Label Spotlight: Apocalyptic Witchcraft
As we come to the closing time of a particularly challenging year in our collective lives, music as an outlet has been a vital ingredient in the tonic of upkeep for our mental health, be it as a listener, a creator, or both. Conor Droney is a man who does both. As the founder of Apocalyptic Witchcraft Records and as the mastermind behind Irish ambient black metal outfit From The Bogs Of Aughiska, Droney has been propelling the sounds of others as well as his own for many years.
The landscape of the music industry saw a dramatic change in the early half of the '00s. As physical record sales began to decline rapidly, the concepts of file-sharing and MP3 downloads rose to prominence. Profits of every major record company in the world were crushed by the likes of Napster (famously tackled by our favourite son-of-a-tennis-player, Lars Ulrich) and Limewire, forcing the industry into a collapse from which it has never financially recovered. Artists would no longer live off healthy royalties from record sales and labels would no longer be willing to invest in artists they deemed too risky for their commercial demographic. For a time, things looked very grim, though within the underground bands continued to produce music and expand their creative vision. Alongside this, across the globe, passionate music lovers with industrious minds decided that these exciting bands still needed a platform. This is when we began to see the rise of labels such as Ván, Profound Lore, Transcending Obscurity Records, and, amongst still others, the UK-based Apocalyptic Witchcraft. These little labels sprouted up from DIY soil and grew with their bands.
Apocalyptic Witchcraft was established in 2015 by Conor Droney and Darren Toms (Toms later left and had his shoes filled by Tomas Hubbard of Crimson Throne). Since then, the label has gone on to release outstanding albums from bands such as The Infernal Sea, Zatokrev, Danim, Triangle Face, Caïna, and The Antichrist Imperium, as well as the aforementioned Crimson Throne and From The Bogs Of Aughiska, along with many others. The high degree of quality music put out by this label is staggering, especially given its short life thus far. There is a clear and distinct quality that each of the Apocalyptic Witchcraft bands holds that makes for a fascinating audible journey. Each band possesses its own unique flavour of sardonic venom, ethereal anguish, and the nightmarishly abstract. There is something fresh and invigorating to be found in each of the label's releases, with each band exuding a certain innovative and otherworldly quality. You can clearly tell that a lot of thought goes into what Apocalyptic Witchcraft's artists do. The label roster is like an alchemical concoction, containing the finest blend of torment and exploration. Indulging yourself with the immersion of the label's Bandcamp page is a journey as exhilarating and as stimulating aurally as it is mentally and emotionally. It's twisted, dark, and ugly, yet through it glares a sentient display of gentle intelligence: a deep, introspective nature lurking beneath the noise, rendering it both bleak and expansive, all at once.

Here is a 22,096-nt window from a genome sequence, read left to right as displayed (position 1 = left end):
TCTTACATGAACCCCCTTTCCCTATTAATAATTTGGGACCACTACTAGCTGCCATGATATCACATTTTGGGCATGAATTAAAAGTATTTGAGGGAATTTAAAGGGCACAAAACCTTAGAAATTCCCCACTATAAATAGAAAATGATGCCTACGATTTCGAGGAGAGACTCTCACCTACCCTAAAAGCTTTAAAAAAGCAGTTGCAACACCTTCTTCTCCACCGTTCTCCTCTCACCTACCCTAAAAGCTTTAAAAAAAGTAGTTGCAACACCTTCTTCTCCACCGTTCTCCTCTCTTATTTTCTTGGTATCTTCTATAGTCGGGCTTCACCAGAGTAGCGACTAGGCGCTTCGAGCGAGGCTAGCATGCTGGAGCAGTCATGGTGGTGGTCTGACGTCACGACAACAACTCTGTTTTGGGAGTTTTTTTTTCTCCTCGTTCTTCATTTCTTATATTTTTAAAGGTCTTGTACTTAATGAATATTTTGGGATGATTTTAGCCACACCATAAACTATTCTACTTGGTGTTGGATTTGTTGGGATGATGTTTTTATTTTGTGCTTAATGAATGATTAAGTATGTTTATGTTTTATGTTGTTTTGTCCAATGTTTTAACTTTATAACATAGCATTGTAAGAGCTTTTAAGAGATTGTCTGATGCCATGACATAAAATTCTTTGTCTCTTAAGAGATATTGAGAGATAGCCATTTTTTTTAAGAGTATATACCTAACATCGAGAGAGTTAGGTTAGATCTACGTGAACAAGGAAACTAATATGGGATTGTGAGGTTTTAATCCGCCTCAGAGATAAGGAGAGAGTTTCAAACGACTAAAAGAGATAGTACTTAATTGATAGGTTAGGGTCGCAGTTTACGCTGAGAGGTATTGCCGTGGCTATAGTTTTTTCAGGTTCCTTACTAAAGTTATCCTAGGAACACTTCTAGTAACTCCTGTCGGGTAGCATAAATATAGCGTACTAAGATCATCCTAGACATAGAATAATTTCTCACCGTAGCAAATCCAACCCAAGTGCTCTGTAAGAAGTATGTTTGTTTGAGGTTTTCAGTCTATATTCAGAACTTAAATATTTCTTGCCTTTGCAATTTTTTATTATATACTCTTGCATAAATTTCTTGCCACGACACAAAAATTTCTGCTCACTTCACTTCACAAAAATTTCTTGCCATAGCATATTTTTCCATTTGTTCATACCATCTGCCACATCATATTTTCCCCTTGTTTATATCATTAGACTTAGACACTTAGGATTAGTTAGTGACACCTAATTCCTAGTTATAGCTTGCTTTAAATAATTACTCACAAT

I caught up with Conor Droney, a man who originated from the rural landscape of Ireland's County Clare, who has traversed several cities across several countries, and who has now found himself residing within a remote forest location in Sweden. He is an ever-producing artist seeking to promote true art... I asked him about the label and how this past year has affected the Apocalyptic Witchcraft machine.
How did the idea of Apocalyptic Witchcraft come to be and what is the philosophy behind the ethics of the label?